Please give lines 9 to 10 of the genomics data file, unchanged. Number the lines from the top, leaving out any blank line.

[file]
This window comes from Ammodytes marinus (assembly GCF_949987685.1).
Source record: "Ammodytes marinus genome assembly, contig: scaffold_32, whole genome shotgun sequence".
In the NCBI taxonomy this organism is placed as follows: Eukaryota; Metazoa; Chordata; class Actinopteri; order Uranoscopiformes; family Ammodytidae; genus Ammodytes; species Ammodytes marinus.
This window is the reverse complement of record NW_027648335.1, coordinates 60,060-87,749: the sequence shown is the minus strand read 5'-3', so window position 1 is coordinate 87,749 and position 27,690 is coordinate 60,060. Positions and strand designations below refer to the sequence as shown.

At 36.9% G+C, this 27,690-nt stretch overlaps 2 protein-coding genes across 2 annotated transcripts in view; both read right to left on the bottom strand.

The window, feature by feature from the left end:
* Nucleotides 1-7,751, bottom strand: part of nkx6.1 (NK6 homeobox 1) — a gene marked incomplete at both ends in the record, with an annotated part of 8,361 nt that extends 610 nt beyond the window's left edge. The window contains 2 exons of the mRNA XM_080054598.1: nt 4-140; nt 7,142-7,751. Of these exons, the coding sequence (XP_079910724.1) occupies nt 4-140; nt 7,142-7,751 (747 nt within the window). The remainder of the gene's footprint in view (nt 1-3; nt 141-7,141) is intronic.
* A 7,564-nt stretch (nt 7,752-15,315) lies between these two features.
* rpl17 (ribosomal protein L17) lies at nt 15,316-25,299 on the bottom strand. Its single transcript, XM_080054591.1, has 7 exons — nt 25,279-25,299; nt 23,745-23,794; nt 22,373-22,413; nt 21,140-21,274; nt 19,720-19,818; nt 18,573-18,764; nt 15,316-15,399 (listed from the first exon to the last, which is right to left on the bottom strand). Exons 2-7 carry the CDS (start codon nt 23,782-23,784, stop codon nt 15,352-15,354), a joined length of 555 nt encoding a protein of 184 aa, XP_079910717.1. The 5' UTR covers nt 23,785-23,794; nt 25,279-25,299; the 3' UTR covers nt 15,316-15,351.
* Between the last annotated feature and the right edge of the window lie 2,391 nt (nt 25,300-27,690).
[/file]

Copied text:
* rpl17 (ribosomal protein L17) lies at nt 15,316-25,299 on the bottom strand. Its single transcript, XM_080054591.1, has 7 exons — nt 25,279-25,299; nt 23,745-23,794; nt 22,373-22,413; nt 21,140-21,274; nt 19,720-19,818; nt 18,573-18,764; nt 15,316-15,399 (listed from the first exon to the last, which is right to left on the bottom strand). Exons 2-7 carry the CDS (start codon nt 23,782-23,784, stop codon nt 15,352-15,354), a joined length of 555 nt encoding a protein of 184 aa, XP_079910717.1. The 5' UTR covers nt 23,785-23,794; nt 25,279-25,299; the 3' UTR covers nt 15,316-15,351.
* Between the last annotated feature and the right edge of the window lie 2,391 nt (nt 25,300-27,690).